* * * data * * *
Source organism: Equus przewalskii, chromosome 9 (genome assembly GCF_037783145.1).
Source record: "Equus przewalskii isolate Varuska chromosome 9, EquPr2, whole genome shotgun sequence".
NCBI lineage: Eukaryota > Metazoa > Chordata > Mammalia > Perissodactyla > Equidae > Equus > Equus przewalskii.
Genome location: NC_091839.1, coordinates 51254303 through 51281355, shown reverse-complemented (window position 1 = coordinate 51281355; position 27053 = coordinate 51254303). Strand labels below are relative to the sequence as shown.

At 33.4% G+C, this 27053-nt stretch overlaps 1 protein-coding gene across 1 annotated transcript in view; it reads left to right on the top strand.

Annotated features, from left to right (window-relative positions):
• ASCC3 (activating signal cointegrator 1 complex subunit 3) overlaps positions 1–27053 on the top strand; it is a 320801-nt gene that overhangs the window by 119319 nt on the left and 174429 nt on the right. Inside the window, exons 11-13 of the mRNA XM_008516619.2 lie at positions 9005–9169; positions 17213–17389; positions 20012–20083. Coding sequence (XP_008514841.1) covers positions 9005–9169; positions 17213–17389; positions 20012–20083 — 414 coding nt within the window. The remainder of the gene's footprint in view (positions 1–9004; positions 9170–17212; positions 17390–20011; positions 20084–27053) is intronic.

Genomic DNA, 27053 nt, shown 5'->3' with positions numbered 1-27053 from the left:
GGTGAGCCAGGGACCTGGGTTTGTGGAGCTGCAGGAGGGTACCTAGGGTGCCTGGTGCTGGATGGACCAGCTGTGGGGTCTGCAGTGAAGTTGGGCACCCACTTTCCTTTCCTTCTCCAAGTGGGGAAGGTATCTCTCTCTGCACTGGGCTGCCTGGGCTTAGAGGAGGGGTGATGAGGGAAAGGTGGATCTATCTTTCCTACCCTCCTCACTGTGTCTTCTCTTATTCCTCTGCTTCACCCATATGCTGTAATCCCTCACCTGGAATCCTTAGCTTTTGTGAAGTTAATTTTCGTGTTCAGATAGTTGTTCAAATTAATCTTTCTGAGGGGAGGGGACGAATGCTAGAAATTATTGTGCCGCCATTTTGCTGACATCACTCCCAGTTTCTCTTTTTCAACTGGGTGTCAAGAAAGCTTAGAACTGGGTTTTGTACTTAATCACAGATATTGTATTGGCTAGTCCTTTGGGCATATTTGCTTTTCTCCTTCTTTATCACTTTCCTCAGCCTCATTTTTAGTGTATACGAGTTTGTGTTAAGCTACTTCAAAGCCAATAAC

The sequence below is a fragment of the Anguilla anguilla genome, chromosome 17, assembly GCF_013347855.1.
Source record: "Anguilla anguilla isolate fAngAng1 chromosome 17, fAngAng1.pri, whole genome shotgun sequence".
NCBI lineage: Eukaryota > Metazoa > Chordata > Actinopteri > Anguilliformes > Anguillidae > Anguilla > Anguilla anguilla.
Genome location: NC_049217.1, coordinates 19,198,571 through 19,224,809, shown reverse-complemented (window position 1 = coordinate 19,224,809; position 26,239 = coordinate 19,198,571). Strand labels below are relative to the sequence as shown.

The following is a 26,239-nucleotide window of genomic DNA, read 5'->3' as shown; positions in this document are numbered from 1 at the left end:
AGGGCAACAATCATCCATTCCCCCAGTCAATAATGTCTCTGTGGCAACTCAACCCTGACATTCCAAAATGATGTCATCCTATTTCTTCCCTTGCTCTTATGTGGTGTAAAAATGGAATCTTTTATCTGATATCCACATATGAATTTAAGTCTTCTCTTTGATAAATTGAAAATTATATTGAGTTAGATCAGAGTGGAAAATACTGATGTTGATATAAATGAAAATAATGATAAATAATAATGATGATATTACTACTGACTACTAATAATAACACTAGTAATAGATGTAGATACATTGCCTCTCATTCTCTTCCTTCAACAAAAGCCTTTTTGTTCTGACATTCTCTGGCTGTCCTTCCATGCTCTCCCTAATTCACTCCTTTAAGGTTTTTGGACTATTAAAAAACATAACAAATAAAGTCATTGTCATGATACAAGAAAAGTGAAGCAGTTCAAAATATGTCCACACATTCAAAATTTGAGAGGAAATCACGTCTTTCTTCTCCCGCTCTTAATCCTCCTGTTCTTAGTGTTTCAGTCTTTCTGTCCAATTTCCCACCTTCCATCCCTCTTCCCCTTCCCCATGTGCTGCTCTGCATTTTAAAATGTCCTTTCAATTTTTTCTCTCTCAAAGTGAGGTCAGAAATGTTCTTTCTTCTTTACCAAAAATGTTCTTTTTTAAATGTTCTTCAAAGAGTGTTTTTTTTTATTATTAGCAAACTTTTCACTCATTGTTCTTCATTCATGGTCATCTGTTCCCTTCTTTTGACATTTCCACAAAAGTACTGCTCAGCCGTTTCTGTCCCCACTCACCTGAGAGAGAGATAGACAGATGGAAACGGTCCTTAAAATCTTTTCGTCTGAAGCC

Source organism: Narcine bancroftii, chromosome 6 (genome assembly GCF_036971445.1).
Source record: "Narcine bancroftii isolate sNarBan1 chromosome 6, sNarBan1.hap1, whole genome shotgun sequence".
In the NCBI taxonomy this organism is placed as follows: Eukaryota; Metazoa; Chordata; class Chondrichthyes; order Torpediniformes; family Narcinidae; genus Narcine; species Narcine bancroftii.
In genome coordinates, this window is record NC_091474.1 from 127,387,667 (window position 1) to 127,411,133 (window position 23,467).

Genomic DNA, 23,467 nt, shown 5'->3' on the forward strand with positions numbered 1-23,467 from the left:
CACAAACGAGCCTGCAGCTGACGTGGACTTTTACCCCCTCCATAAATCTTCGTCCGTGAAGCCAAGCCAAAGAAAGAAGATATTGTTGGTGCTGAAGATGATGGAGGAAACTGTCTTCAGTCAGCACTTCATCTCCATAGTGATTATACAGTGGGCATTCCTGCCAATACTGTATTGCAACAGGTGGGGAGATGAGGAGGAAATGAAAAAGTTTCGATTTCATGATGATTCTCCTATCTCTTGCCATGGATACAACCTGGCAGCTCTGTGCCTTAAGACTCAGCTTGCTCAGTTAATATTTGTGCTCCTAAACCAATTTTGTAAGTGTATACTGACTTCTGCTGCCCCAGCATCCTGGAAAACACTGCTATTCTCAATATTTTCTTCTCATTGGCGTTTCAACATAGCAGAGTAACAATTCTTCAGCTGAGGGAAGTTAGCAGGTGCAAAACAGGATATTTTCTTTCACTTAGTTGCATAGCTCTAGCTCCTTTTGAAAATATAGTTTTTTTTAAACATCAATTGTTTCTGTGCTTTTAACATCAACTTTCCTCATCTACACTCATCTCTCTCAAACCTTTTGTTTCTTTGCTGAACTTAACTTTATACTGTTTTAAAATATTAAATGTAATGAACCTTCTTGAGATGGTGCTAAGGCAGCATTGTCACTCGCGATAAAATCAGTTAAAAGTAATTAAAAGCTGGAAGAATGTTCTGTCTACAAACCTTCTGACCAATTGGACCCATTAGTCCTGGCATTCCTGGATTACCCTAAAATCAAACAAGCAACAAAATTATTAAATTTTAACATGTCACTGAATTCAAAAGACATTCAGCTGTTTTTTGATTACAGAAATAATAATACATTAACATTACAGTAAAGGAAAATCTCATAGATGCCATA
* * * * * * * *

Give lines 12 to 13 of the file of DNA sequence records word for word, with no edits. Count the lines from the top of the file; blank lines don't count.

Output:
NCBI lineage: Eukaryota > Metazoa > Chordata > Actinopteri > Anguilliformes > Anguillidae > Anguilla > Anguilla anguilla.
Genome location: NC_049217.1, coordinates 19,198,571 through 19,224,809, shown reverse-complemented (window position 1 = coordinate 19,224,809; position 26,239 = coordinate 19,198,571). Strand labels below are relative to the sequence as shown.